He has a droopy mustache and a suffering face crowned by a thicket of black hair. The body, not large, is all cables and wires, a humming, functional machine. Davey Lopes was elected captain of the Los Angeles Dodgers this year, the first player so favored since Willie Davis held office in 1973. Lopes takes that responsibility seriously. "I have the ability to motivate people," he says without embarrassment. Lopes takes most things seriously. He weighs his answers to the most trivial of journalistic inquiries, his responses often flashing with indignation. When some ethnologist among the 400 newsmen covering the 1978 World Series inquired into his "lineage," Lopes, who was born in Rhode Island of Cape Verdean-Portuguese descent, rejoined tartly, "That is not important. What is important is that I am a man."
The Series is serious stuff, and for Los Angeles it was more so than usual this year. Jim Gilliam, for 14 seasons in the '50s and '60s a Dodger infielder and the team's first-base coach until he suffered a brain hemorrhage on Sept. 15, died at age 49 of heart failure only two days before last Tuesday's Series opener. The Dodgers wore black patches on their sleeves on which was inscribed Gilliam's number, 19, and his spirit was invoked throughout a week of mourning. The ordinarily festive opening game had the air of a memorial service as a record Dodger Stadium crowd of 55,997—two fans more than the old record—stood for a minute of silence before the national anthem. Lopes, who seemed more touched by Gilliam's death than any of his teammates, was the perfect man for such a sad occasion, conveying as he did the proper note of gravity and high purpose. The leadoff hitter and base-stealer, the player who usually "turns the ignition," he turned on the power Tuesday in a crushing 11-5 Dodger victory.
The Dodgers got their first run when Dusty Baker led off the second inning with a homer. Rick Monday kept the rally going with a double and was on second when Lopes stepped up with two out. Ed Figueroa's first pitch to him was a hanging curveball. Lopes slugged it for a two-run homer just beyond the reach of Roy White in leftfield. The Dodgers were out front 3-0, and Figueroa, an accomplished regular-season performer who has yet to win either a playoff or a World Series game, was gone. In the fifth Lopes was even cruder to Figueroa's successor, Ken Clay, golfing his one-ball no-strike sinker deep into the leftfield pavilion with two runners on. The Dodgers were ahead 6-0, and Lopes had driven in five runs. Even the most skeptical Dodger fan was beginning to entertain thoughts of beating the traffic home.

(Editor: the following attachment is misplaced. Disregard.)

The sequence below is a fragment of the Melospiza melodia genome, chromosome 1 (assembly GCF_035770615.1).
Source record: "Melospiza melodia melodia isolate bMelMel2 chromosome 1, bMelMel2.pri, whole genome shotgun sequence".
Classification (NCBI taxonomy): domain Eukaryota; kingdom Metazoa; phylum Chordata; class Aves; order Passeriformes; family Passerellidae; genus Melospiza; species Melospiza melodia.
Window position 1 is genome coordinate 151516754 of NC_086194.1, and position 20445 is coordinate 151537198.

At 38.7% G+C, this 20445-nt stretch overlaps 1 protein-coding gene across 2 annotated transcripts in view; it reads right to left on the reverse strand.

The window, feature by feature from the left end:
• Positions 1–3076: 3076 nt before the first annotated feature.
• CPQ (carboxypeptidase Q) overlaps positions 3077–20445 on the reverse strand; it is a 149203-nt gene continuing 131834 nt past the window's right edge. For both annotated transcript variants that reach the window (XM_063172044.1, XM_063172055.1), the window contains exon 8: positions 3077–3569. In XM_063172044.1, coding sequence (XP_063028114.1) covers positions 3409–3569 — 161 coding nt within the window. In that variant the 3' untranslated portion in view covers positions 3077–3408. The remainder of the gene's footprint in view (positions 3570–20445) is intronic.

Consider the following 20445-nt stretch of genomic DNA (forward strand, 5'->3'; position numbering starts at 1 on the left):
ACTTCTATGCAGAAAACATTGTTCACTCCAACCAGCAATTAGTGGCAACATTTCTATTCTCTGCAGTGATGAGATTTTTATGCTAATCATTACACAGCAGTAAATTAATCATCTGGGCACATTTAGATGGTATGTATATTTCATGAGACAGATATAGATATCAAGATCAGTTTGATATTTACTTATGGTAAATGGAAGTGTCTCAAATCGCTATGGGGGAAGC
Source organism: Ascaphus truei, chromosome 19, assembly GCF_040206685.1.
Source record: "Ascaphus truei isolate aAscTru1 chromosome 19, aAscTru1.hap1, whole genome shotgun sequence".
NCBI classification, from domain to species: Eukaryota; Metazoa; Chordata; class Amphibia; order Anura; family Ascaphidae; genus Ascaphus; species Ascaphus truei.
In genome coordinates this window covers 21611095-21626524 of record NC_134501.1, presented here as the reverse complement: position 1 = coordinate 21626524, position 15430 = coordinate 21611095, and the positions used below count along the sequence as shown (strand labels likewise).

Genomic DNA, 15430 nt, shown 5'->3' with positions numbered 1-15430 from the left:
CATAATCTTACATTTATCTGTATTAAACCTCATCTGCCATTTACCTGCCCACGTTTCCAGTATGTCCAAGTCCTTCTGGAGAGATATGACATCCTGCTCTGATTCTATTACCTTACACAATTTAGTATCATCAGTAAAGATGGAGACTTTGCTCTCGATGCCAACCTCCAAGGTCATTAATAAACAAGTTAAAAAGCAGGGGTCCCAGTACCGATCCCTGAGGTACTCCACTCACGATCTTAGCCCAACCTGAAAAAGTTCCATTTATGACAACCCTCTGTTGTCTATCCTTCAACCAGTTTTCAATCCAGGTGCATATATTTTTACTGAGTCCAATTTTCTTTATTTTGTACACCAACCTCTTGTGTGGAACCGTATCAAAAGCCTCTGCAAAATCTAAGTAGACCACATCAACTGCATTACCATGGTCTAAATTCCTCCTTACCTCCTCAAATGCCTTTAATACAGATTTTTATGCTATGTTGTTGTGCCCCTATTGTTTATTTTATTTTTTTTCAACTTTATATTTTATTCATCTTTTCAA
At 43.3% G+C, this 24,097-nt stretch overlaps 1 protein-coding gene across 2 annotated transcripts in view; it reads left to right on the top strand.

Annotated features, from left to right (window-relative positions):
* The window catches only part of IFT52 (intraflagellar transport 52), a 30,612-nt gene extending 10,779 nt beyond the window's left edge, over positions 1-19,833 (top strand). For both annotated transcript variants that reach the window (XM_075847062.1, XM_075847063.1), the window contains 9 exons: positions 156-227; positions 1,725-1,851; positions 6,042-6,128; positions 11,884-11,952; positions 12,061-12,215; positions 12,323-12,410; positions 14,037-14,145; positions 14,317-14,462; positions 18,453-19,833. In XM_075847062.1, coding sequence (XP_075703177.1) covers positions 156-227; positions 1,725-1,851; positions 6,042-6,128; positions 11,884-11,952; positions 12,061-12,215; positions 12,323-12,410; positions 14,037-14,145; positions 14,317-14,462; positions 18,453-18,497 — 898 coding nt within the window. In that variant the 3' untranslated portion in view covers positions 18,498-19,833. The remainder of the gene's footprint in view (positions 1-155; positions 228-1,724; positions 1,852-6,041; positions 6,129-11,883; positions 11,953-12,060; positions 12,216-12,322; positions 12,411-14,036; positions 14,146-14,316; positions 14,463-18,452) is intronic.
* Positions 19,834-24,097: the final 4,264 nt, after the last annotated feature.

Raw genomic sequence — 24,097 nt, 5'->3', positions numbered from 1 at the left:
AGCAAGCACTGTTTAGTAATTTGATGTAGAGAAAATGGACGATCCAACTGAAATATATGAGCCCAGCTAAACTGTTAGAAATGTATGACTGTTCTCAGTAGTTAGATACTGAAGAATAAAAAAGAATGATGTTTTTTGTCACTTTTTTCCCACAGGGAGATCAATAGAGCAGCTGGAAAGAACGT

Unsurprisingly, it was Reggie Jackson who created the only Yankee excitement. With his team trailing 7-0 in the seventh, Jackson led off the inning by getting all of a Tommy John fastball and smacking a towering blast to the base of the back wall of the Yankee bullpen in right, a distance of approximately 430 feet. It was Jackson's eighth World Series homer and his sixth in his last four Series games. John would surrender four more harmless runs before retiring in favor of Terry Forster in the eighth inning. The Dodgers, meanwhile, abused four Yankee pitchers in what New York Manager Bob Lemon dismissed as "just one game."
For the Dodgers and their solemn captain, it was a harbinger. "There is no doubt in my mind we're going to win this thing," Lopes said. "Jimmy's spirit is in each of our players. They will have to beat 50 of us, not just 25." Lopes' teammate Reggie Smith thought the Dodgers would win it with only 25. "I felt we were the better club last year," he said, "but they won it. We'll prove we're better this year."
Catfish Hunter, the Yankee starter for Game 2, offered a more thoughtful explanation for the humiliating Yankee defeat. "These last two days we've been thinking too much," he said of the period between the American League playoff finale and the Series opener. "And when you start thinking, that's when you get yourself in trouble."
No doubt about it, the kid was on the spot. His team, the Dodgers, was leading 4-3 with two out in the ninth, but the Yankees had Bucky Dent on second and Paul Blair on first. The hitter? Jackson, naturally, scourge of the Fall Classic. Reggie had driven in all three Yankee runs with a two-run double in the third and a run-scoring ground-out in the seventh to almost balance out the four Ron Cey had knocked home for the Dodgers with his three-run homer and single. The kid, Bob Welch, had come to relieve Forster after the latter had walked Blair. Welch was cheered wildly from the instant he stepped through the bullpen gate, because in only a half season he had become a Lotusland folk idol.
The 21-year-old Welch was called up from the Dodgers' Albuquerque farm in June. He beat Cincinnati in his first major league start, and he shut out the Giants on Aug. 5 in what was then Los Angeles' most important game of the season. The Giants were leading the National League West by 4� games when Welch and his flaming fastball stopped them. L.A. was on its way after that.